Wrongfully imprisoned man sues Queensland for $2.1m, alleging police officer acted with malice

A former British policeman who was wrongfully jailed for more than 200 days has filed a $2.1 million lawsuit against the state. Queensland and a police officer who – court documents allege – said he “hated” the man, threatened to beat his wife and unnecessarily searched his underwear drawers.

Former London Metropolitan Police officer Eamonn Charles Coughlan was imprisoned in 2019 for attempted arson and insurance fraud, but was given a full acquittal by the High Court the following year.

Coughlan has claimed in court documents that his prosecuting constable, Benjamin Andrew Vere, acted with malice and failed to properly investigate the blaze and fire at Coughlan’s Bribby Island property in July 2015 in 32 different ways failed.

The malicious prosecution case, filed in the Queensland Supreme Court, claims Vere made false statements, communicated improperly with witnesses and did not properly disclose evidence.

It said that Veere was prompted to make the allegations by a complaint by Coughlan about the officer’s inappropriate behavior. The documents don’t go into detail about that complaint.

Coughlan – a Met Police officer from 1988 to 2001 – was denied legal aid and represented himself during the criminal proceedings. Two district court trials were canceled. At the third trial, he was convicted of arson and attempted insurance fraud and sentenced to three and a half years in prison.

While in custody for more than seven months at Woodford Correctional Center near Brisbane, Coughlan claims he was sedated by a fellow inmate, stabbed with a needle by an intravenous drug user and given prescription drugs. Refused medicine.

They say they were forced to live in cramped, poor conditions in which prisoners were “doubled” – two prisoners living in housing meant for one. He says he slept on a piece of urine-stained foam half a meter from the toilet.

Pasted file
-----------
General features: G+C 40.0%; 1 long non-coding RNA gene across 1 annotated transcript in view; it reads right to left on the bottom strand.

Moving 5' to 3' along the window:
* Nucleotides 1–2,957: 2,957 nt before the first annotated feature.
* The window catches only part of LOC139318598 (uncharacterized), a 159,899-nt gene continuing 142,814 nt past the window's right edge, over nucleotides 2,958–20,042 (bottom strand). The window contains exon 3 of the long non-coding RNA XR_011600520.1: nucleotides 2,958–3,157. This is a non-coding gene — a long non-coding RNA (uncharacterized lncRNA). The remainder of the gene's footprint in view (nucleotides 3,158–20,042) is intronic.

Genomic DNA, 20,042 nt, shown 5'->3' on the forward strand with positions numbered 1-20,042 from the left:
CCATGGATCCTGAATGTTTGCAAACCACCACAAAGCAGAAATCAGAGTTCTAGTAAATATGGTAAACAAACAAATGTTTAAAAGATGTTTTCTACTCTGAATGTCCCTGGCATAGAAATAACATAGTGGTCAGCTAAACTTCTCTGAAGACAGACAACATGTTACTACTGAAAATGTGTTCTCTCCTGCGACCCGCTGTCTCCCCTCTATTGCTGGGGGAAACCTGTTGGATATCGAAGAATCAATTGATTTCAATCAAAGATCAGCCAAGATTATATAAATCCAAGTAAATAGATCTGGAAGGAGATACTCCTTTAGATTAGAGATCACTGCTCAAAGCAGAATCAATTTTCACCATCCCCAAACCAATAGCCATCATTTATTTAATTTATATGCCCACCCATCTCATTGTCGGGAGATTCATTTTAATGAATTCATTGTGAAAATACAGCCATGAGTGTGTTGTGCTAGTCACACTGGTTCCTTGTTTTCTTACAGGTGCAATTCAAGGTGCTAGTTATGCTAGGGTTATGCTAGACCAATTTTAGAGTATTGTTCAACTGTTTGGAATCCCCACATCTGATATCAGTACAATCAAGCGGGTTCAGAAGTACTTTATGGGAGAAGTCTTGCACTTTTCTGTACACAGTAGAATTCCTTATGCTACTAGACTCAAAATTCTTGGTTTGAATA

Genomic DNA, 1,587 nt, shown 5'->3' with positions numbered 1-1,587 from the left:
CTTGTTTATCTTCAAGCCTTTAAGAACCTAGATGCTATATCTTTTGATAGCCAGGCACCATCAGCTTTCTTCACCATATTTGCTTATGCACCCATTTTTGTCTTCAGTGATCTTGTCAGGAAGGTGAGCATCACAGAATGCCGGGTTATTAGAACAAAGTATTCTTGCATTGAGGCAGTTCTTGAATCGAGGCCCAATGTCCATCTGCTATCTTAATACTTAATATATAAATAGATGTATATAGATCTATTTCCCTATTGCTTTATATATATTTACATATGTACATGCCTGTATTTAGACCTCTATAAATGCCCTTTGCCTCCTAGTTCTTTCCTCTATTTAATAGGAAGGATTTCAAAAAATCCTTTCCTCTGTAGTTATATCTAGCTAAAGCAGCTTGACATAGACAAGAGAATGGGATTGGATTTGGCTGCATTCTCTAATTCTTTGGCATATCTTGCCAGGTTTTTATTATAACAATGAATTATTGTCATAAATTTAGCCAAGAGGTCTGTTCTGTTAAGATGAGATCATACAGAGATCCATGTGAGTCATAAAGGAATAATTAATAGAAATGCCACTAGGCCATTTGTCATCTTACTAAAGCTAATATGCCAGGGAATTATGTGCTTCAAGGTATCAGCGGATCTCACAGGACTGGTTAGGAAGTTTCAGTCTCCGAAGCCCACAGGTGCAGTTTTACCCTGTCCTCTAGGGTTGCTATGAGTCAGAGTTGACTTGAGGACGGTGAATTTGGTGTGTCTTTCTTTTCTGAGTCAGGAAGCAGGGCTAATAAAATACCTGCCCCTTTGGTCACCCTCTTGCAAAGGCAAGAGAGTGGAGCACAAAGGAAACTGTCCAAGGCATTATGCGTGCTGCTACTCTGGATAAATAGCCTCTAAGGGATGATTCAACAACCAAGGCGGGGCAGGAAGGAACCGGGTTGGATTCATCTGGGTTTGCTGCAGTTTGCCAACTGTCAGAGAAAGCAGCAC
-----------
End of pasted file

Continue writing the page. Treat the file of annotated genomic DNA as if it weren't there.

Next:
Coughlan was released from prison in February 2020, when The High Court unanimously overturned his conviction and entered verdicts of not guilty to both charges. The court found that, based on the circumstances, “it was not open to the jury” to find Coughlan guilty.

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The verdict did not directly criticize Vere, but noted the officer’s admission that he did not investigate anyone else and that he told various people that he “hated” Coughlan.

Coughlan’s civil claim alleges that Vere’s “sole and principal purpose” in investigating the fire was to prosecute Coughlan.

Among the 32 alleged failures by the police are allegations that officers did not prepare a formal investigation plan; did not properly investigate other possible suspects; and failed to conduct inquiries looking for witnesses or evidence corroborating Coughlan’s statements.

The claim alleges that police failed to investigate Coughlan’s financial circumstances. He had made improvements to the property destroyed in the fire such that it was worth more than his insurance policy. The High Court eventually found this to be “absence of financial motive”.

The claim also cites several “inappropriate” emails sent by Weir to witnesses during the criminal proceedings against Coughlan. One of them apologized to the witnesses who said “It’s not your fault [sic] Myself has been personally attacked and is the subject of frivolous and harassing complaints by this man.

Court documents allege that Vere refused to take a statement from Coughlan’s wife and later intentionally made a false statement himself, which falsely claimed that Coughlan’s wife had refused to make a statement.

Coughlan claimed that Vere searched through his wife’s underwear drawer in a manner that unnecessarily “interfered with her privacy”.

According to court documents, on 22 July 2015 at Burpengarry police station – a few days after the fire – we were allegedly threatened by Coughlan’s wife.

,[Weare] threatened to [Coughlan’s wife] … to the effect that under no circumstances shall [Coughlan] Receive insurance payouts for fire and property damage [Weare] will wait till [she] She was beaten and her property was interfered with before she was in private,” the statement of claim said.

On the same day, Vere allegedly pushed his finger in Coughlan’s face.

The claim says that Vere and the state failed to properly disclose the evidence to Coughlan. This included failure to disclose the criminal history of witnesses until shortly before the first aborted trial; and failure to disclose information about contemporary suspected arson incidents on Bribie Island until the third trial began.

Weir and another officer also “inappropriately concerned themselves” with the progress of Coughlan’s insurance claim, court documents allege.

Coughlan is seeking $2.1m in damages, costs and interest. He details significant pain and suffering, psychological harm and damage to his reputation.

The state of Queensland and Veere have not yet filed a notice of intent to defend the claim.

A police spokesperson told Guardian Australia: “These matters are currently subject to litigation processes and therefore the Queensland Police Service is unable to comment on proceedings at this time.”

Weir was also contacted for comment.

Read full story at the guardian.com

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